COVID Vaccines
© Harvard University
The person who tested positive for coronavirus in December had been vaccinated just hours before their Jan. 21, 2021 death.
How are the COVID vaccines different from other vaccines on the market?

The COVID vaccines are mRNA (messenger RNA) vaccines, which are completely new. No mRNA vaccine has ever been licensed for human use before. There are no other therapies or prophylactics on the market that use the same approach, despite a handful of efforts.

Traditional vaccines introduce pieces of a virus ("live" or inert), as well as adjuvants such as aluminum and mercury, to stimulate an immune reaction. The new mRNA vaccine is completely different. It actually injects (transfects) molecules of synthetic genetic material from non-human sources into our cells. Once in the cells, the genetic material interacts with our transfer RNA (tRNA) to make a foreign protein that supposedly teaches the body to destroy the virus being coded for. So the vaccine is hijacking the protein-makeup machinery.

Note that these newly created proteins are not regulated by our own DNA, and are thus completely foreign to our cells. What they are fully capable of doing is unknown.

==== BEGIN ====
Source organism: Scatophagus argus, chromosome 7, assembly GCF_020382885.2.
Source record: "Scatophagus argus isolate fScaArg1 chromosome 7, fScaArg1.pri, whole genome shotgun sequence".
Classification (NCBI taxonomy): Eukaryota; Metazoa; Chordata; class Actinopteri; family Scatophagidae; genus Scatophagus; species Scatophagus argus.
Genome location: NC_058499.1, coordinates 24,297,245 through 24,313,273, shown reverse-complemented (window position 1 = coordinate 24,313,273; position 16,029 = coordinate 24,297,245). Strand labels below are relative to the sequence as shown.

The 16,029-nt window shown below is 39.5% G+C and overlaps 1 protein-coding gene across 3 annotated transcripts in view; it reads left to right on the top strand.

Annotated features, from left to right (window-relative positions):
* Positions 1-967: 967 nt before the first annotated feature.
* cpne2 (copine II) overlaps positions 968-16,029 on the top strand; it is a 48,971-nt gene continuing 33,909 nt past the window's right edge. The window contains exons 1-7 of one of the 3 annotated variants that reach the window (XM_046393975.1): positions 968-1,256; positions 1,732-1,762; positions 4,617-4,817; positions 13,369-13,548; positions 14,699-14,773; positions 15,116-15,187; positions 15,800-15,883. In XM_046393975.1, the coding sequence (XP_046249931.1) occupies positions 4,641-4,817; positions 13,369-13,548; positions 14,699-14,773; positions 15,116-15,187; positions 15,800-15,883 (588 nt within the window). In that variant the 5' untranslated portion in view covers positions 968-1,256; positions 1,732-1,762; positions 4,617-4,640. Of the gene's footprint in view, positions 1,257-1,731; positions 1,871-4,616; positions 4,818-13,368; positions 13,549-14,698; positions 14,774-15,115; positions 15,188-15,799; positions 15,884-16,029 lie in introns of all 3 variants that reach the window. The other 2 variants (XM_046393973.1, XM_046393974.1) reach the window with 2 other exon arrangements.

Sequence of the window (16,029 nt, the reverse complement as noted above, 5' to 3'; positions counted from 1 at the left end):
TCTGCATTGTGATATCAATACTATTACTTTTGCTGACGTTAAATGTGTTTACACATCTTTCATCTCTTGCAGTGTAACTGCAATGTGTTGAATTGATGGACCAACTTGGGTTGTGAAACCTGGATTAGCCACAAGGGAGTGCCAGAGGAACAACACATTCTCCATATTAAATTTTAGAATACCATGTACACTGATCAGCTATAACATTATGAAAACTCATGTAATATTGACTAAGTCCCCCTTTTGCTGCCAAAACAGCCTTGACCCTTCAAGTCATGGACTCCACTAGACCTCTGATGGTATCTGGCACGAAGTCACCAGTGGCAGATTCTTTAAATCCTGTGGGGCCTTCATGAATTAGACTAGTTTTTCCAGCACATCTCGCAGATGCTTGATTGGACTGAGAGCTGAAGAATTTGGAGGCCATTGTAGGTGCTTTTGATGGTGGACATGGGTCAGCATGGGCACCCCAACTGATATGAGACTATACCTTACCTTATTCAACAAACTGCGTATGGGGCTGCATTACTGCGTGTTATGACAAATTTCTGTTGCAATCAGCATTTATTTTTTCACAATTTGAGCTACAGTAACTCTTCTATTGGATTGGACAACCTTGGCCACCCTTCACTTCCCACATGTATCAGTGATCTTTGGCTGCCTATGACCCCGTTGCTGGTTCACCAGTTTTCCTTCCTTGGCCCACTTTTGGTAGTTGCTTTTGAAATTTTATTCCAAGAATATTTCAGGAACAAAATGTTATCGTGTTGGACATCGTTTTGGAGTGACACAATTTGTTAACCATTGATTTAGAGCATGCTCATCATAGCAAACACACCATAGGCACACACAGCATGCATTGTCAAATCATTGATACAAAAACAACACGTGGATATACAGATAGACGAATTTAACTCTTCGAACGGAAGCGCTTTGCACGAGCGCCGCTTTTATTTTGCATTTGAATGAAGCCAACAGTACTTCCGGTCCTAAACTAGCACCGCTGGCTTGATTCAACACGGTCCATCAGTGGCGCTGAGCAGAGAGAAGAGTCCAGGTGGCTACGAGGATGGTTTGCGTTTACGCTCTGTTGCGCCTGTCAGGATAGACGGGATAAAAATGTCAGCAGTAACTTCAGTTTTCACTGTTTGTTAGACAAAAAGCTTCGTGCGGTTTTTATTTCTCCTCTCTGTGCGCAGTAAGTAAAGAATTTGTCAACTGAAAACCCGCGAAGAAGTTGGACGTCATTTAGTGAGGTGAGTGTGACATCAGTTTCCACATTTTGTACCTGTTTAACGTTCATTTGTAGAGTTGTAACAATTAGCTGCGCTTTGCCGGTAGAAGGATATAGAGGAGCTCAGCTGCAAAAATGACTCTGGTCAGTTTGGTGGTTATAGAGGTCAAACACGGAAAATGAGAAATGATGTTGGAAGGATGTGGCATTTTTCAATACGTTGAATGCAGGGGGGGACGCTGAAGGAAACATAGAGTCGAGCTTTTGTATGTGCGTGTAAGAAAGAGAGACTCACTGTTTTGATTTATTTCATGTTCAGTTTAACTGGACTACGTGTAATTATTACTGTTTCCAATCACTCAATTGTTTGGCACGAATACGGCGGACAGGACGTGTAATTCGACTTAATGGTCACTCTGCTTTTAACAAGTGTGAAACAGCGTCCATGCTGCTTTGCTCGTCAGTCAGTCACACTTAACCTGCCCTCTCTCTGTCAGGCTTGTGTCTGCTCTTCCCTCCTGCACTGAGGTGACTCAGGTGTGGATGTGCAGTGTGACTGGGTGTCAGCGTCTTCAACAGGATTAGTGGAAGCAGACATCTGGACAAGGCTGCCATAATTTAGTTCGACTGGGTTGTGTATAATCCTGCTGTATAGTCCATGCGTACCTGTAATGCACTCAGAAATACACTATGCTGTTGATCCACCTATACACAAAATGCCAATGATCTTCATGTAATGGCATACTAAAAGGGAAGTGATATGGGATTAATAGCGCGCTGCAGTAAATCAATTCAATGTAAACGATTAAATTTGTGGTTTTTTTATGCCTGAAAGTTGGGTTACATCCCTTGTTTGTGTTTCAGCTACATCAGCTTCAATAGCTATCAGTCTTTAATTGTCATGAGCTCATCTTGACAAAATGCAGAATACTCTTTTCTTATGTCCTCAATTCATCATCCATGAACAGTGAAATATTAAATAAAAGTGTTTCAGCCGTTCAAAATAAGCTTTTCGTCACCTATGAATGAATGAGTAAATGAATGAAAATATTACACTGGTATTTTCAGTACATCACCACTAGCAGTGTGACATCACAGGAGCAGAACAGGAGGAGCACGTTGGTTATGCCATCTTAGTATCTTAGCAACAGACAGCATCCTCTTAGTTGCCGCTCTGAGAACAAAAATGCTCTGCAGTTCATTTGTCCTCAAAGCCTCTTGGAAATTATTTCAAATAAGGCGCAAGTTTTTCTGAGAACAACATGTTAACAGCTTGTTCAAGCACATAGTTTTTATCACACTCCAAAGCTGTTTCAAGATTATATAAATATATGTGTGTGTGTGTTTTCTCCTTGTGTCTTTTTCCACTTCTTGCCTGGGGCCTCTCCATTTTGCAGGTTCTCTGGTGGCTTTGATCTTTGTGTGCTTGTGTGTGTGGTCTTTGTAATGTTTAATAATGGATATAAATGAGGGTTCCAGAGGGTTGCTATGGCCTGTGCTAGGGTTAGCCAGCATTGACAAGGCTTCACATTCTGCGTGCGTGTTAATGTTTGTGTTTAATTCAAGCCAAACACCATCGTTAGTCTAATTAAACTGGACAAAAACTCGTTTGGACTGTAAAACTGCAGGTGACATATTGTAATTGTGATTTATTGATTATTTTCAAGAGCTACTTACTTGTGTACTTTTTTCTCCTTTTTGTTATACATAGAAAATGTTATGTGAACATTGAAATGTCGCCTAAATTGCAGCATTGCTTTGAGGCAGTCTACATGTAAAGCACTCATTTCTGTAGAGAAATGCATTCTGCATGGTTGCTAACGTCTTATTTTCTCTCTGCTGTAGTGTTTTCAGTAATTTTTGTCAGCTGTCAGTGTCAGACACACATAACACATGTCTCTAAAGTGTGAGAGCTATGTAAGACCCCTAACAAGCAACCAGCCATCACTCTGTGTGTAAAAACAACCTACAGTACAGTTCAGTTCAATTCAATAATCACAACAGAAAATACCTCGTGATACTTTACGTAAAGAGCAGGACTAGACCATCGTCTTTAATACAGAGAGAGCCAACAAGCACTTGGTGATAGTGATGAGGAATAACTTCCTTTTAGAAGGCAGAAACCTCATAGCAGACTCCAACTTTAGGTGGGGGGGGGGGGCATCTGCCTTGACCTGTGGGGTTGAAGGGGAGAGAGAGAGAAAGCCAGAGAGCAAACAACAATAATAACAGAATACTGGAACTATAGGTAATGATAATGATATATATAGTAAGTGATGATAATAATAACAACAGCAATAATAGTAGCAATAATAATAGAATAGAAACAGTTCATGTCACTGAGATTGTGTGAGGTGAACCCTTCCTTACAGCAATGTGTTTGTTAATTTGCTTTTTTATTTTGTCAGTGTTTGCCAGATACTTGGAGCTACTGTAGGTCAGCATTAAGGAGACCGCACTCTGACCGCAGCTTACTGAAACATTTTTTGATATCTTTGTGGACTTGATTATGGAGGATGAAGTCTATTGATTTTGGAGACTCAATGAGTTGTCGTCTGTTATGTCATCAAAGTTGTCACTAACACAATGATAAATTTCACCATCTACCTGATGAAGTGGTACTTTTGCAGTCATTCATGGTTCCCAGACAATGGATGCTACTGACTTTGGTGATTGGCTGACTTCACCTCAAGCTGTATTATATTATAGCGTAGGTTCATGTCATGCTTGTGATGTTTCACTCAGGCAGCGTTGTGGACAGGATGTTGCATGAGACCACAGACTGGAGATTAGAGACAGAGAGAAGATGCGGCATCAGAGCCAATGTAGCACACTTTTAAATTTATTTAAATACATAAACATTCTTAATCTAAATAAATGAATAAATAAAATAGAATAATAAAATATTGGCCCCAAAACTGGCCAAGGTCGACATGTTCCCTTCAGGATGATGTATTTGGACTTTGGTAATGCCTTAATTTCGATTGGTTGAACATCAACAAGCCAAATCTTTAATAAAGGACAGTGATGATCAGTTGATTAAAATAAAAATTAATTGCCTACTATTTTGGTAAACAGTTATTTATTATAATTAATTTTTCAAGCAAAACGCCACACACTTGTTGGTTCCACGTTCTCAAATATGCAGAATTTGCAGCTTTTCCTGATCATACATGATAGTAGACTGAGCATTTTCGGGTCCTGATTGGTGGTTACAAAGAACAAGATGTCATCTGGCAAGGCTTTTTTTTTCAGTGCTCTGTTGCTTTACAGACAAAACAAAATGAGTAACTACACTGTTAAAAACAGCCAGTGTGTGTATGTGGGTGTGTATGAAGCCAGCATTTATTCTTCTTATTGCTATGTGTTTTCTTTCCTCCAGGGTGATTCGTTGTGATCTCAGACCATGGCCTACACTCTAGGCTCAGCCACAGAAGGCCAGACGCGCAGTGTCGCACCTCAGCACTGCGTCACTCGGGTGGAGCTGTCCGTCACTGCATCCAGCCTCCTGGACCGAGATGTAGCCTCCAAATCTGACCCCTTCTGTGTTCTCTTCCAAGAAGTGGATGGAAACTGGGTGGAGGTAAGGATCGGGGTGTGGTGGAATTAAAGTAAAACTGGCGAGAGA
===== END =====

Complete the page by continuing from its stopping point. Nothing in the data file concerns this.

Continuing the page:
The Moderna vaccine is given in two doses, 28 days apart. The Pfizer vaccine will require two shots, three weeks apart.

The Pfizer and Moderna vaccines also include the traditional toxic adjuvants.

Life Preserver

Actual science: University of Florida researchers find no asymptomatic or presymptomatic spread of Coronavirus

University of Florida Department of Biostatistics

University of Florida Department of Biostatistics
Four researchers from the University of Florida Department of Biostatistics co-authored a study published online by the Journal of the American Medical Association. They performed a meta-analysis of 54 studies looking at the household secondary attack rate of SARS-CoV-2. According to the CDC, the secondary attack rate is the number of new cases among contacts divided by the total number of contacts.

The researchers confirmed that SARS-CoV-2 is more contagious than other coronaviruses, with a secondary attack rate of 16.6% (95% CI 14.0%-19.3%) compared to 7.5% (95%CI 4.8%-10.7%) for SARS-CoV and 4.7% (95%CI, 0.9%-10.7%) for MERS-CoV.

Comment: See also:


Syringe

Scientists scramble to identify culprit behind covid vaccine allergic reactions

PEG chain polyethylene glycol

Polyethylene glycol
All is not going according to plan in the global rollout of what is arguably the most important vaccine in a century, and it is not just growing mistrust in the covid injection effort that was rolled out in record time: an unexpected spike in allergic reactions to the Pfizer/BioNTech vaccine may prove catastrophic to widespread acceptance unless scientists can figure out what is causing it after the FDA's rushed approval. So in a welcome development, the WSJ reports that according to scientists, the potential culprit causing the allergic reactions to the Pfizer/BioNTech vaccine is the compound polyethylene glycol, also known as PEG.